“Petrograd must be defended to the last man, everyone to their posts, no Whites must get to the city itself,” cried Political Commisssar Ivan Smirnov now that the Red Army (or rather one of the Red armies since between the internally diverse White Guard forces, their foreign imperialist backers and the vastness of Mother Russia there were several fluid fronts and battles raging at any given time) had its back to the wall and the working-class capital of the worlds’ only workers’ state in existence was threatened by Cossacks and other forces. It had come to this, come to this as Ivan always knew it would, the forces of the past would not let go without a bloody fight (even if the actual seizure of power by the Soviets in October 1917 had been relatively bloodless), would scream bloody murder about the land (the land that he had come off of at the turn of the century), about the factories and about the very fact that the fellahin of the world had decided to take matters into their own hands. Ivan had sworn once the heads had been counted back in that cold October of 1917 that he was in the fight to the finish (in for a dime, in for a dollar as the expression when then), or until he had lain his head down from some stray bullet.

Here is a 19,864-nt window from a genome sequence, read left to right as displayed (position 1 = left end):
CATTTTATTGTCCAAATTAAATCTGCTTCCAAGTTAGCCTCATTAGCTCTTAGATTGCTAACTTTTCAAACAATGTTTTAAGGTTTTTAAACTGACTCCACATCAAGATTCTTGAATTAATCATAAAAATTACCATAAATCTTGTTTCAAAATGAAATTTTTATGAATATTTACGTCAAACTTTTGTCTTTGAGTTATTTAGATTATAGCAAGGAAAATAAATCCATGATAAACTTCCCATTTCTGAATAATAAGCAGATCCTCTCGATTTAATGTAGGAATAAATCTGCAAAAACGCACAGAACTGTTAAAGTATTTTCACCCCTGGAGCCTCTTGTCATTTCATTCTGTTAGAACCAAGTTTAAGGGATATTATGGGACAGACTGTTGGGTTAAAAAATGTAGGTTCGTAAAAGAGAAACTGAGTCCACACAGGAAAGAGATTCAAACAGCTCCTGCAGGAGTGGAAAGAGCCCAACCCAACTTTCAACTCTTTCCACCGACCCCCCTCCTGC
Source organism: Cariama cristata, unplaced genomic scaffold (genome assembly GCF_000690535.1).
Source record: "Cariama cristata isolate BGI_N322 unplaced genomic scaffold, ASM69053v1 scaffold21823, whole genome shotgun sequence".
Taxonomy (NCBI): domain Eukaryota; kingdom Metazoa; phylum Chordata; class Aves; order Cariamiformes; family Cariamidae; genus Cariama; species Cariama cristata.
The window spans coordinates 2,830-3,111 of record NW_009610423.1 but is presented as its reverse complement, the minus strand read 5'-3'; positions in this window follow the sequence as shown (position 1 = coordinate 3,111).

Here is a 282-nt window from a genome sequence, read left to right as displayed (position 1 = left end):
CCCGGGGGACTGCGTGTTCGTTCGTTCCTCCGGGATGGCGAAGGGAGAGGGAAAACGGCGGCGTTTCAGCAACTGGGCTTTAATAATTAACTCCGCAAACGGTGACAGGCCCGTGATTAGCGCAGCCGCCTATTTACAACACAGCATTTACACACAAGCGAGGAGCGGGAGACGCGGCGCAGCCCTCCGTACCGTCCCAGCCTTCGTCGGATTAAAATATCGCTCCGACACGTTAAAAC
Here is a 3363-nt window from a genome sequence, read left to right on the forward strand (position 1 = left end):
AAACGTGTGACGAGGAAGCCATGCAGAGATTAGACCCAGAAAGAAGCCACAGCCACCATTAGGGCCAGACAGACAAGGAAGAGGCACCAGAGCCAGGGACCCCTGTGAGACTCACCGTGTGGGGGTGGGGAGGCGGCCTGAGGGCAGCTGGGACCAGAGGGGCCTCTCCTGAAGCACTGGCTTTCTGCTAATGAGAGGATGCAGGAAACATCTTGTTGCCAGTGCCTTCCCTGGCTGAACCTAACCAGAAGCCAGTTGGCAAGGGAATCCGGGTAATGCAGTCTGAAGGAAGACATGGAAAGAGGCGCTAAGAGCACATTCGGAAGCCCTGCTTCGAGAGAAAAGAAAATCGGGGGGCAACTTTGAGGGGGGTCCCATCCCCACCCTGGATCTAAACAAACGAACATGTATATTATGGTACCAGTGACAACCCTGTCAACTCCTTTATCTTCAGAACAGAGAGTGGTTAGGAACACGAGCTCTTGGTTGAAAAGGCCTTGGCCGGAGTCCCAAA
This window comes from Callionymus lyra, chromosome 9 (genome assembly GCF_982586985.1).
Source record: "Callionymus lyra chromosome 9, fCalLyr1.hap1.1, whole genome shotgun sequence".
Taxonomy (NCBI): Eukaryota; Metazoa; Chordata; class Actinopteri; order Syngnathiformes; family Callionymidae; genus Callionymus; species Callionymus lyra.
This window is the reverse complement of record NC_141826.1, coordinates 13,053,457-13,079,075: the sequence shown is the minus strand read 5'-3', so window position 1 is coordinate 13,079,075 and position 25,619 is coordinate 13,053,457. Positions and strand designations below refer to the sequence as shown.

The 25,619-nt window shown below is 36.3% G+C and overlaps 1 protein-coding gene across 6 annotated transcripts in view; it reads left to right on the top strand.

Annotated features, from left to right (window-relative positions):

And it had almost come to that at Kazan in that desperate struggle to hold Russia together before the Czech Legions that were marauding their ways back from Siberia took the city and cut Russia into not much more than a small province. Trotsky himself, then risen to War Commissar with extraordinary powers had organized the fight, had put every resource at hand (on that famous train that he rode through most of the civil war) and in the fierce river battles before Kazan some sniper had popped Ivan in the shoulder just above the heart. That seemed like years before as he now helped prepare the defense of the capital. There had even been talk that Trotsky himself was coming through to boost morale (and to die like Ivan and many others defending the city street by street if need be. It was that perilous.). Yes, Ivan had come a long way since those October days when he swore his oath. Of course a military cadre like Ivan was hand-picked to move away from the placid Soviet parliamentary job and into the yawning gap that needed filling of cadre who could fight and give reason to the fight. And so Ivan, grown old in the previous two years, had worked his way up to division commissar in the days when political reliability meant-for or against the revolution, arms in hand. He had not, despite many attempts by the Bolsheviks, joined the party (now called Communist harkening back to Marx’s time). Yet there he was steadying the nerves of the raw recruits from the factories in front of him. No the Whites would not pass, not while the Ivan Smirnovs of the world drew breathe.